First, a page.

• 3 min read

Application Insights: Work item integration with GitHub

The Application Insights team just added support to create work items (issues) in GitHub directly from Application Insights.

Just over a month ago, I announced a new feature set for Application Insights: work item integration with Visual Studio Team Services. Today, I have more good news for those trying to integrate their analytics into their workflow. We just finished work on a similar experience for GitHub. In a matter of minutes, you can configure your Application Insights resource to write issues containing valuable Application Insights data directly to your GitHub project.

Configuring work item integration

Configuring the integration for an Application Insights resource with GitHub works very similarly to the procedure used for VSTS. Simply navigate to your settings blade for that resource. You’ll note an item in the “Configure” section of the settings blade that says “Work Items.”

Click on this, and the configuration blade for work items will open. Note that the “Tracking System” drop-down at the top of the configuration blade is now active and has two choices, one of which is GitHub.


Choose GitHub. Then all you need to do is fill out the URL that maps to the GitHub project you want to connect.


Once that information is in place, you can click on the Authorize button, where you will be redirected to authorize access in your selected GitHub project so work items (issues) can be written there.


Note: If you are not already logged in to GitHub, you will also be prompted to do so at this time.

Once you’ve completed the authorization process, click OK. You’ll see a message stating “Validation Successful” and the blade will close. You’re now ready to start creating issues in GitHub!

Creating work items

Creating work items from Application Insights is very easy. There are currently two locations from where you can create work items: Proactive detection and individual instances of activity (i.e., exceptions, failures, requests, etc.). I will show you a simple example of the latter, but the functionality is identical in either case.

In this example, I’m looking at a test web app I published to Azure. I started to drill into the activity for this app by looking at the Failures blade (but we could also get to this same information through the Search button or the Metrics Explorer).


We can see I have a number of exceptions that fired on this web app. If I drill into this group of exceptions, I can see the list and choose an individual exception.


Looking at the detail blade for this exception, we see there are now two buttons available at the top of the blade that read “New Work Item” and “View Work Items.” To create a work item, I simply click on the first of these buttons and it opens the new work item blade.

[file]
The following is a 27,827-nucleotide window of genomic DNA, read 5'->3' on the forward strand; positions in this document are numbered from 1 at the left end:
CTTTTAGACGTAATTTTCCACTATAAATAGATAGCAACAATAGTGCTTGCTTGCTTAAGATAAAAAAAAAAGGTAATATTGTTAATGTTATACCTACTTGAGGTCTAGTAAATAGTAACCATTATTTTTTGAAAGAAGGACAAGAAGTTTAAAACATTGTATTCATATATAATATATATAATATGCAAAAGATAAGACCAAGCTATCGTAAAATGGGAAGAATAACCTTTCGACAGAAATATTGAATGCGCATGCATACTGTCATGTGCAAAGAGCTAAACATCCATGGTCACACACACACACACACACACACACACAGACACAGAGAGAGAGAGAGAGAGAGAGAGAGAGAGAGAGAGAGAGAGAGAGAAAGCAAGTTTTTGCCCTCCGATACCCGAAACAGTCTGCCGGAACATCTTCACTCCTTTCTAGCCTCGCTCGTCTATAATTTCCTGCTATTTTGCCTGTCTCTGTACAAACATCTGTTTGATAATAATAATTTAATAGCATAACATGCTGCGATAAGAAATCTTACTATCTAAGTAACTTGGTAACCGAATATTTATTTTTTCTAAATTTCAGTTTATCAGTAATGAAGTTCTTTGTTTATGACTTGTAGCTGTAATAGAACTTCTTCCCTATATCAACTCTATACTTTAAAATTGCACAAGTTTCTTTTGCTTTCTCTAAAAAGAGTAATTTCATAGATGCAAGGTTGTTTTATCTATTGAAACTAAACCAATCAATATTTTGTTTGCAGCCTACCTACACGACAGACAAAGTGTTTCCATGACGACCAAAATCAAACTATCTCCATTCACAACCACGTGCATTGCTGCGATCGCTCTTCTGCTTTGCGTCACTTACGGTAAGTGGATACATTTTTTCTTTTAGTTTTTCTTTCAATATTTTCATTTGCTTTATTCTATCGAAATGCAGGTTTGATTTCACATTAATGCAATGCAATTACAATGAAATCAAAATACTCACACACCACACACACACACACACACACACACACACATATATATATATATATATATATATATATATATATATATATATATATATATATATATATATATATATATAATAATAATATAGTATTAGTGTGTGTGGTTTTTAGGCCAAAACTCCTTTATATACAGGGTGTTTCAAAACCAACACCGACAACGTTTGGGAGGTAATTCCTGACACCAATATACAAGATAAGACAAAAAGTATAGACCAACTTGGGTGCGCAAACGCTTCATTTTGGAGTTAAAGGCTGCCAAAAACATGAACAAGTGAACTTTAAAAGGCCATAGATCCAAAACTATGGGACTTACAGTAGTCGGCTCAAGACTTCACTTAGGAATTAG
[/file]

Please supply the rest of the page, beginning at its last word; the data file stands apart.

As you can see, just about everything you need in your average scenario has been filled out for you. All of the detailed information we have available for this exception has been added to the details field. You can override the title if you wish, or you can add to the captured details. When you’re ready to create your work item, just clicked on the “OK” button and your issue will be written to GitHub.

Viewing work items

Once you’ve created one or more work items in Application Insights, you can easily view them in GitHub. If you are in the Azure portal, the detail blade for the event associated to the work item(s) will have the “View Work Items” button enabled. To see the list, simply click the button.


If you click the link for the work item that you want to view, it will open in GitHub:


Note that the issue has a link at the bottom that will allow users viewing the issue in GitHub to navigate back to the Azure portal and Application Insights.

That’s all there is to it! As you can see, this functionality is very easy to set up, and creating issues from Application Insights is a snap.

As I detailed in my previous post about VSTS work item integration, we have a lot of future plans for improving this functionality. Completing the integration with GitHub was part of our “support for other ALM systems” goal, and we’ve also delivered on our goal of “links back to Application Insights” (this capability has also been added to the VSTS work items created from Application Insights).

This is another great milestone for this feature set, but we still have a lot of goals ahead of us, like the ability to set up multiple profiles, automatically create work items based upon events, and adding other source points for creating the work items (e.g., alerts). We will continue to improve and evolve work item integration to allow for more flexibility and more seamless integration into your everyday workflow.

As always, please share your ideas for new or improved features on the Application Insights UserVoice page. For any questions visit the Application Insights Forum.